According to Dan
It’s an organized, chaotic mess: smooth wood, metal strings and all things guitar-related fill the small workspace, each placed around the shop with a purpose. Every day, employees at the Dan Erlewine’s Guitar Shop work diligently to repair cracks, chips and broken strings on guitars sent to them from around the world while maintaining the distinctive quality and spirit of the instruments.
For over 32 years, owner Dan Erlewine has constructed a prestigious reputation in the world of guitar repair through his shop in Athens.
“I’d say go ahead and add some more color to that,” Erlewine says to one of his employees as he points to the freshly painted guitar frame. “Add some black or some brown as it’s still wet and maybe we’ll get something good out of it.”
A number of damaged instruments are displayed on the walls, some covered with scrapes, chipped wood and marks certain to make any musician cringe. Each day, Erlewine and a few of his employees can be found in the small white guitar shop on Columbia Avenue on the north side of Athens, hunched over their latest projects and focused on their work.
Raised by a woodworker father and an artist mother in Ann Arbour, Michigan, Erlewine’s early interest in music and guitar repair stemmed from his parents’ work and his hometown’s hip music scene. In the 1970s, Erlewine’s handcrafted guitars attracted a number of artists, some of whom are legends in the industry.
After meeting iconic blues singer and guitarist Albert King during an Ann Arbour Blues and Jazz Festival in the early 1970s, Erlewine received a request for a custom-built guitar for King.
“I had told him that I had that wood that looked just like his skin,” he says. “He was dark and I was planning to use a rich black walnut wood. He came over and checked it out, and he brought over his Flying V that he was famous for. He wanted one– he wanted it to be fancier.”
The Flying V became one of King’s trademark looks, as the V-shaped, left-handed guitar was strapped on his body during nearly every performance throughout his career. Today, King’s Flying V is owned by actor and guitar collector Steven Seagal, who bought the guitar for nearly a quarter of a million dollars.
Around the same time he constructed the original Flying V, Erlewine made guitars for other notable artists, including a one-of-a-kind guitar for the Grateful Dead’s Jerry Garcia in 1971.
Erlewine’s abundance of black walnut wood became useful after his decision to create a number of clones of the famous Flying V, one of which belongs to Erlewine’s close friend Frank McDermott, who owns Blue Eagle Music in Athens.
“The black walnut was big enough that he’s made about eight clones of the original,” McDermott says. “He contacted me because I’m left-handed just like Albert King. He asked me if I knew anyone that would be interested in buying this guitar and I said, ‘Dan, really?’ so it’s mine.”
Years later, Erlewine felt the need to move to a smaller town and settled in Big Rapids, Michigan, with his wife and daughter. Erlewine stuck with his passion for music and incorporated the newest technology, creating one of the first instructional guitar repair videotapes. Knowing that his videos could change the guitar world forever, he took them to the National Association of Musical Merchants (NAMM) show in 1985.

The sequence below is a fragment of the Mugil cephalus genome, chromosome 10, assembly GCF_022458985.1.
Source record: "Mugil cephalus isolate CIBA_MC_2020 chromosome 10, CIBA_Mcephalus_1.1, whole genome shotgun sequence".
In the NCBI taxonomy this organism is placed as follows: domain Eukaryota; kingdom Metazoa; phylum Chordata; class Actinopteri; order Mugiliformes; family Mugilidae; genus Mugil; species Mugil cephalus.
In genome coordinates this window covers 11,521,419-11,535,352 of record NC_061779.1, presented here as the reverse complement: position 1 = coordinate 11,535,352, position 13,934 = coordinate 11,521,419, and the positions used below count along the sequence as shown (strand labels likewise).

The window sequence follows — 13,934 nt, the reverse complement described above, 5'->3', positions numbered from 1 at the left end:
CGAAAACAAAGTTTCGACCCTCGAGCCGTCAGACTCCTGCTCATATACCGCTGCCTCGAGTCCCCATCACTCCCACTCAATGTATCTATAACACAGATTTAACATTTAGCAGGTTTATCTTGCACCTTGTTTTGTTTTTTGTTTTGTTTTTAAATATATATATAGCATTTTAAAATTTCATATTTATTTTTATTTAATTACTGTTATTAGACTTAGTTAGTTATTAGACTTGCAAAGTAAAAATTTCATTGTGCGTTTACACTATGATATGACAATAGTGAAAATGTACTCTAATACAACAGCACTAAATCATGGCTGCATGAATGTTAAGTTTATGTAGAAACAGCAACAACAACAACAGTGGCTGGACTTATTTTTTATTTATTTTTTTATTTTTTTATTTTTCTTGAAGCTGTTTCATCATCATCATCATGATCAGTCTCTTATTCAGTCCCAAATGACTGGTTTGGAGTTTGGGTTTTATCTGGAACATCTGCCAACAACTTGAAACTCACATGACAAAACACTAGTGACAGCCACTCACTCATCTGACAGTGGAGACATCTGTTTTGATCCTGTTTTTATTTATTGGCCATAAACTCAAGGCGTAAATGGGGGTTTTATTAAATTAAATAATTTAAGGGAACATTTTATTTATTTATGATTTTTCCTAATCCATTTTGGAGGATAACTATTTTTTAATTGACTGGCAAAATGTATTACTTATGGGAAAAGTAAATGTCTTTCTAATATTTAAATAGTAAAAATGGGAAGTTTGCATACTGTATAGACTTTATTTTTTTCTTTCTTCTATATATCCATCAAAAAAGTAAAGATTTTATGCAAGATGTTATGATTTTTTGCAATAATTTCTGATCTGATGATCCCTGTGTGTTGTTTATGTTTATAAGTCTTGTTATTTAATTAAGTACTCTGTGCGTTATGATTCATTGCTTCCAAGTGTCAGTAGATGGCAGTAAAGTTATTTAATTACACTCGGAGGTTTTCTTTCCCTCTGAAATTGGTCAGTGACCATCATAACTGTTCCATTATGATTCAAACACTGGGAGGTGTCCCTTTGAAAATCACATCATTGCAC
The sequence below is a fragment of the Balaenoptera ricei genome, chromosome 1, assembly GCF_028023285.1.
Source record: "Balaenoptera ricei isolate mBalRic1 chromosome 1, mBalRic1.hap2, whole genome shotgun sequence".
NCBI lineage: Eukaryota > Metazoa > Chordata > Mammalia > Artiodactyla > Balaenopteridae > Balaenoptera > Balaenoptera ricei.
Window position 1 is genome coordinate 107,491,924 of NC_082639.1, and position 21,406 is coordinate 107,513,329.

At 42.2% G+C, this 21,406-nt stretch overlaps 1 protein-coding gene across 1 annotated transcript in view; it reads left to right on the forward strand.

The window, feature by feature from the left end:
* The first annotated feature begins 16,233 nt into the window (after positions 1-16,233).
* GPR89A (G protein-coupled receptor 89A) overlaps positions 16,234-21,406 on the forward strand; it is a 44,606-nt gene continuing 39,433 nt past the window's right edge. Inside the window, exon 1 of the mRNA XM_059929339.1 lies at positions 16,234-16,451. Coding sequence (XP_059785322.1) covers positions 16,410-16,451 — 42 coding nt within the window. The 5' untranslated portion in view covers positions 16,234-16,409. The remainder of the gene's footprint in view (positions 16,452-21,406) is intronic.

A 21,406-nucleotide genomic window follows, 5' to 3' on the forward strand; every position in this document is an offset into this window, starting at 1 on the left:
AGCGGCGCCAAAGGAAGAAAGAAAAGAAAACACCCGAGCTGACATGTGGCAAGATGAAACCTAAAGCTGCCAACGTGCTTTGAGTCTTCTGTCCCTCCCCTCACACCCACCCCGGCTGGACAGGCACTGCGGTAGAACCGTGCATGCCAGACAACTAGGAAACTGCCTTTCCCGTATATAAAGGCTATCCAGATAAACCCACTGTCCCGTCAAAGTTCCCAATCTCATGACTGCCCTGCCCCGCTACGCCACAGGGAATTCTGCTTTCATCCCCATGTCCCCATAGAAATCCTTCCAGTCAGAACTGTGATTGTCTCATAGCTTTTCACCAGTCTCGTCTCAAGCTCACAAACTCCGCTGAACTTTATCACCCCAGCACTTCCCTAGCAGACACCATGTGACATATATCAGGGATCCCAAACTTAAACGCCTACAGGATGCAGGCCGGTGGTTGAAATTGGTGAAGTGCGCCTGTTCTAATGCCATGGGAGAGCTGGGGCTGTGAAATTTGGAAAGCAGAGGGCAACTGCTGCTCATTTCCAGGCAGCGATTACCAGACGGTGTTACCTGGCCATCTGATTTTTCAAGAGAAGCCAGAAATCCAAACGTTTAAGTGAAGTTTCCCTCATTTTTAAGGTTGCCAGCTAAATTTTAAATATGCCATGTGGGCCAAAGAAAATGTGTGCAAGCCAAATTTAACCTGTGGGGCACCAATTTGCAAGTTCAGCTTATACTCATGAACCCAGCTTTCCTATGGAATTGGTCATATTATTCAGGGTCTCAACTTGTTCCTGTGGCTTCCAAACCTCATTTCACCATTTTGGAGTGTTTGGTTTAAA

“It’s a huge show; from fiddles to pianos to everything...” he says. “There were about 11,000 music stores in the U.S. at that time. The owners go and come from all over the world.”
While at the NAMM show, a representative from the Stewart-MacDonald company noticed Erlewine’s videotapes and instantly offered him a job at the company’s music shop in Athens. Since then, Erlewine has helped transform the Stewart-MacDonald company into a leading guitar supplier.
“It was a big move, but I’m glad we did it,” Erlewine says. “We left a big family behind in Michigan, but I’ve been here for 32 years and have definitely taken [Stewart-MacDonald] into the guitar world.”
Erlewine’s success led him to construct his own shop years later, conveniently located directly next to his home. He has no shortage of work to do, in part because of his willingness to spend hundreds of hours on a single project. Some such projects can cost thousands of dollars, he says.
“Athens is lucky to have Dan. He’s still around and doing research and development, trying to find new ways on how to fix guitars,” McDermott says. “The man is crazy. If he has some repair he wants to do, he sits, stares and studies it for days before he decides how he wants to approach the repair itself. He’s really a pioneer in guitar repair.”
Over the years, Erlewine’s impressive, non-invasive repair strategies have piqued the interests of members of the surrounding community. Since opening his Athens shop in 1986, Erlewine has trained about 20 students in guitar repair and plans to continue his path of teaching students the craft. He even decided to turn a portion of his home into a small apartment for those wishing to work for him full-time.
As for the future, Erlewine will keep repairing instruments, producing how-to videos, helping the Stewart-MacDonald company and growing his business to the best of his ability.
“We have more work in here than we should have,” Erlewine says. “I take on a lot of odd guitars that are rare and other people can’t fix. Sometimes I shouldn’t take them on, but I do because I’m dying to see them. I love the entire process.”